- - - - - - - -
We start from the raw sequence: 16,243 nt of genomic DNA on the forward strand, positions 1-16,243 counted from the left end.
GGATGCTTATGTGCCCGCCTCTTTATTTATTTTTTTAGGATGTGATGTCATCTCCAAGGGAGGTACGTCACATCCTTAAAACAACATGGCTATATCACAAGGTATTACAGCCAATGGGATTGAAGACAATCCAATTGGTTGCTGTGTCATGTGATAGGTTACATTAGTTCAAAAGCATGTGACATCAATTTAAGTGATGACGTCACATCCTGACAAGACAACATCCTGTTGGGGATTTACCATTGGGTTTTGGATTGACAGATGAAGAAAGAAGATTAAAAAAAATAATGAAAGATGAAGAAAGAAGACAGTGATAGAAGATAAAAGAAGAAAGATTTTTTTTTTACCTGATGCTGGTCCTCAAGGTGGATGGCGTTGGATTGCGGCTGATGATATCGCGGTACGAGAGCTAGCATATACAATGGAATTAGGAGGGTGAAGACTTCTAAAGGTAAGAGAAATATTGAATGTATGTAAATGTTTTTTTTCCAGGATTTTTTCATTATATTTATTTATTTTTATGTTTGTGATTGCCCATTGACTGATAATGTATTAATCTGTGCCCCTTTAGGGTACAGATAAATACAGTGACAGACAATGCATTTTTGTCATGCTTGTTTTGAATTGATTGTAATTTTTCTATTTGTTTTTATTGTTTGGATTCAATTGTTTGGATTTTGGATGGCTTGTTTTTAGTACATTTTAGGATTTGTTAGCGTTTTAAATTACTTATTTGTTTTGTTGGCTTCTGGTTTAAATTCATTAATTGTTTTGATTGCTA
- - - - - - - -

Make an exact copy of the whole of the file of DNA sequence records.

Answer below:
We start from the raw sequence: 16,243 nt of genomic DNA on the forward strand, positions 1-16,243 counted from the left end.
GGATGCTTATGTGCCCGCCTCTTTATTTATTTTTTTAGGATGTGATGTCATCTCCAAGGGAGGTACGTCACATCCTTAAAACAACATGGCTATATCACAAGGTATTACAGCCAATGGGATTGAAGACAATCCAATTGGTTGCTGTGTCATGTGATAGGTTACATTAGTTCAAAAGCATGTGACATCAATTTAAGTGATGACGTCACATCCTGACAAGACAACATCCTGTTGGGGATTTACCATTGGGTTTTGGATTGACAGATGAAGAAAGAAGATTAAAAAAAATAATGAAAGATGAAGAAAGAAGACAGTGATAGAAGATAAAAGAAGAAAGATTTTTTTTTTACCTGATGCTGGTCCTCAAGGTGGATGGCGTTGGATTGCGGCTGATGATATCGCGGTACGAGAGCTAGCATATACAATGGAATTAGGAGGGTGAAGACTTCTAAAGGTAAGAGAAATATTGAATGTATGTAAATGTTTTTTTTCCAGGATTTTTTCATTATATTTATTTATTTTTATGTTTGTGATTGCCCATTGACTGATAATGTATTAATCTGTGCCCCTTTAGGGTACAGATAAATACAGTGACAGACAATGCATTTTTGTCATGCTTGTTTTGAATTGATTGTAATTTTTCTATTTGTTTTTATTGTTTGGATTCAATTGTTTGGATTTTGGATGGCTTGTTTTTAGTACATTTTAGGATTTGTTAGCGTTTTAAATTACTTATTTGTTTTGTTGGCTTCTGGTTTAAATTCATTAATTGTTTTGATTGCTA